Archive for March, 2013

Bus drivers on a plane

March 2013

Not to rewind a tired tape, but once a year I actually enjoy schlepping to The Consort’s hometown. I half-pay for our two free nights in the nicest hotel in town with a stressful hour as a judge at Nickel City Chef, and I ain’t complaining. This time the hotel was the new @Lafayette, a 1900s-something lodging brought back to get-with-it-Kimpton status (my bitching about the lack of a bathrobe ended when I found the iron had a retractable cord). This is the Ace of Buffalo, with a very cool gift shop, especially if you want a plate imprinted with a photo of the photo in your room, one from the Pan-American Exposition.

And the place is stocked with restaurants — one the best in town — and bars — one the best for cocktails. I’m behind in my work and will post more later on both, but for now:

We started eating on this getaway with my biggest fan in the ladies’ room, at Bacchus, where our early-bird reservation and, I suspect, some intercession snared us a corner table with my in-law equivalent where we could actually hear each other talk. She didn’t freak at the prices, and we were all happy with the food/service/setting. The seasoned olive oil that came with the good bread would have been circus enough for Gloria (a container upended with herbs/spices), but her halibut over asparagus and Bob’s shrimp-encrusted mahi (more toast than seafood) were just as dazzling for a new Panera aficionada. I ordered two apps, a beautifully balanced spinach salad with portobellos and other accouterments that have escaped my cranial sieve plus an overwrought lobster crepe with dill, and was glad they didn’t have to be packed up at the end. As always, the wine pours made Manhattan’s usuals look like trickles. And the list validated the restaurant name.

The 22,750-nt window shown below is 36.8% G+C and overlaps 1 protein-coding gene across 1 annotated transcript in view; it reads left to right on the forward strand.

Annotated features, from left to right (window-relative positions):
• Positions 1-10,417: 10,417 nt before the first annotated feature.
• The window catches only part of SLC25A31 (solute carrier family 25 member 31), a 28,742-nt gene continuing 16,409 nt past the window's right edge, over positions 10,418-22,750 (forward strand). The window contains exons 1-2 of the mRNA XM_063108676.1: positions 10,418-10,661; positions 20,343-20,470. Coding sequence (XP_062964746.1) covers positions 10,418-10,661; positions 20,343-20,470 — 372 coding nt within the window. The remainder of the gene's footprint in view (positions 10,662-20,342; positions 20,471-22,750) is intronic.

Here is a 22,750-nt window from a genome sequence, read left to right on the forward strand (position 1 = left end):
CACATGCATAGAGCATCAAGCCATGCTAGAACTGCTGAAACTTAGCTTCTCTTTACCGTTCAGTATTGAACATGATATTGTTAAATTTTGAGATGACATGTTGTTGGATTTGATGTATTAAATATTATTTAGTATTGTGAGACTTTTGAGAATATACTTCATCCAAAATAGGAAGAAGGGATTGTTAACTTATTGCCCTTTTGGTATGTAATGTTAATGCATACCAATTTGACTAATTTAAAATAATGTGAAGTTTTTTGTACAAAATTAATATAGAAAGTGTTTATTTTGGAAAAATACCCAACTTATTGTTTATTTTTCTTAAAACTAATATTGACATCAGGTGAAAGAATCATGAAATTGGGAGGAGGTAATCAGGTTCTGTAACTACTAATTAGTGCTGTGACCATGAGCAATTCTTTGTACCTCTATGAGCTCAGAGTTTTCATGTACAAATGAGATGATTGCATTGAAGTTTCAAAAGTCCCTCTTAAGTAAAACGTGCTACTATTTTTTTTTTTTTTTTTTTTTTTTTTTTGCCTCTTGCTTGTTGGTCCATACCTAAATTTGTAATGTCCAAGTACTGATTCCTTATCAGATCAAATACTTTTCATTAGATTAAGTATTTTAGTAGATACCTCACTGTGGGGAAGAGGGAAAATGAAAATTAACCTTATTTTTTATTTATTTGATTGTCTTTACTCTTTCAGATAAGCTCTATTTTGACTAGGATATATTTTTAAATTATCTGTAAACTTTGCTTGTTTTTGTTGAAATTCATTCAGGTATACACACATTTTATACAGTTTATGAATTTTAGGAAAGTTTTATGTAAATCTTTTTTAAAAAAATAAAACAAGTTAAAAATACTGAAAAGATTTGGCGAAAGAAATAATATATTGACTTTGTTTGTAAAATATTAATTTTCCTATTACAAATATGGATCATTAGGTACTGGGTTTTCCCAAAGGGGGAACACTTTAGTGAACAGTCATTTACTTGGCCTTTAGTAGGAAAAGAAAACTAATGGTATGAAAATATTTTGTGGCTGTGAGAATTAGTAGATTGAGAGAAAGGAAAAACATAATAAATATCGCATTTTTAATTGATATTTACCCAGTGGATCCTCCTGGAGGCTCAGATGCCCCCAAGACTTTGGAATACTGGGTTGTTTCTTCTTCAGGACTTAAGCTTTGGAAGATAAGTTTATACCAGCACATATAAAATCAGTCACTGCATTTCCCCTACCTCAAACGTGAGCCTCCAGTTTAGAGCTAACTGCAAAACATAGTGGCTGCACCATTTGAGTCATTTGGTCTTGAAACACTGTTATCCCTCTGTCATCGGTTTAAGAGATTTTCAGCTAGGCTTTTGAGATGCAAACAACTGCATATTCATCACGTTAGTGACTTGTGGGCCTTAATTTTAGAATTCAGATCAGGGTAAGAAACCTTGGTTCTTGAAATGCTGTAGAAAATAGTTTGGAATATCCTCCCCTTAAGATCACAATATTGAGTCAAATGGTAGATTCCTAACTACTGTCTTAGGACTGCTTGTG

We were a little cranky at the hotel on wandering downstairs on Morning One to find a Holiday Inn Express-style breakfast awaiting in the lobby, when we were accustomed to a Mansion-style spread, but Bob was smart enough to Yelp when the desk attendants suggested Tim Horton as an alternative (even though it is not open on weekends), so we drove. His filters led us where the desk clerks could not, to Betty’s, where I ate this and he had the “meat lover’s breakfast plate,” so we could try the Spar’s bacon and sausage we’d heard so much about last trip. Not sure which was the best part of that stop: the Philadelphia-in-the-70s nostalgic perfection of the decor/menu. Or the zaftigs at another table who looked to be my age and actually cleaned their heaped-high plates and about whom Bob noted: “At least their skin is supple.” Or the young girls to my left who were socking back Bloody Marys when we arrived and Bailey’s as we left. Blunch, indeed.